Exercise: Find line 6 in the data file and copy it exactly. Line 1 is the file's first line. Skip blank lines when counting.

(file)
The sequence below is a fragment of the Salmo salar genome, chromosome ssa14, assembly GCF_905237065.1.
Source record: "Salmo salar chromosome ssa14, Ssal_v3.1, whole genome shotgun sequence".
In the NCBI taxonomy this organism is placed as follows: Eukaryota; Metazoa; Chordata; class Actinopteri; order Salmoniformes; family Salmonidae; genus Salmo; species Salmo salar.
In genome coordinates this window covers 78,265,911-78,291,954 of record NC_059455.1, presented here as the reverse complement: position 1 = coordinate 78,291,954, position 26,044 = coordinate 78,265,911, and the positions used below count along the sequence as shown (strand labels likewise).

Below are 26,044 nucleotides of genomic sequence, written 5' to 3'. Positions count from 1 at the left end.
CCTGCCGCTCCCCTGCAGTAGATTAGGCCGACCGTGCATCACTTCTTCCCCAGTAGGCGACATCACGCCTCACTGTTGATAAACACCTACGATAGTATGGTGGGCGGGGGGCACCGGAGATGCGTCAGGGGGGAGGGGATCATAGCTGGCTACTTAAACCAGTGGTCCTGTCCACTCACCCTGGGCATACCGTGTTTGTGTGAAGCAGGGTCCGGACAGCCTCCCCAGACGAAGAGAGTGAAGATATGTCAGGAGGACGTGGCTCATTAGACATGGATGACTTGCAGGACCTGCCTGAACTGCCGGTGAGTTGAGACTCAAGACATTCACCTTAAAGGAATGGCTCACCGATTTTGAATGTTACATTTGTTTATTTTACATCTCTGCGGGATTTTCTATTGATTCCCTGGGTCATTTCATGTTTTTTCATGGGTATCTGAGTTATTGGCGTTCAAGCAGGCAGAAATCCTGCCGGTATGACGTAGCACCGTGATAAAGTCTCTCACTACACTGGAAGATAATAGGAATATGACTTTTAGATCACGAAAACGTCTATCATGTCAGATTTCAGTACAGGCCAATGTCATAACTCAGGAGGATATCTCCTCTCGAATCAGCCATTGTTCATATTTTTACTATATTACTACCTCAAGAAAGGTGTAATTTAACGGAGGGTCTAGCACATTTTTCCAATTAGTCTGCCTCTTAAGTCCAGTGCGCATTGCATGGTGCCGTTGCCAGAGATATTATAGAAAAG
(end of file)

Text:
CCTGCCGCTCCCCTGCAGTAGATTAGGCCGACCGTGCATCACTTCTTCCCCAGTAGGCGACATCACGCCTCACTGTTGATAAACACCTACGATAGTATGGTGGGCGGGGGGCACCGGAGATGCGTCAGGGGGGAGGGGATCATAGCTGGCTACTTAAACCAGTGGTCCTGTCCACTCACCCTGGGCATACCGTGTTTGTGTGAAGCAGGGTCCGGACAGCCTCCCCAGACGAAGAGAGTGAAGATATGTCAGGAGGACGTGGCTCATTAGACATGGATGACTTGCAGGACCTGCCTGAACTGCCGGTGAGTTGAGACTCAAGACATTCACCTTAAAGGAATGGCTCACCGATTTTGAATGTTACATTTGTTTATTTTACATCTCTGCGGGATTTTCTATTGATTCCCTGGGTCATTTCATGTTTTTTCATGGGTATCTGAGTTATTGGCGTTCAAGCAGGCAGAAATCCTGCCGGTATGACGTAGCACCGTGATAAAGTCTCTCACTACACTGGAAGATAATAGGAATATGACTTTTAGATCACGAAAACGTCTATCATGTCAGATTTCAGTACAGGCCAATGTCATAACTCAGGAGGATATCTCCTCTCGAATCAGCCATTGTTCATATTTTTACTATATTACTACCTCAAGAAAGGTGTAATTTAACGGAGGGTCTAGCACATTTTTCCAATTAGTCTGCCTCTTAAGTCCAGTGCGCATTGCATGGTGCCGTTGCCAGAGATATTATAGAAAAG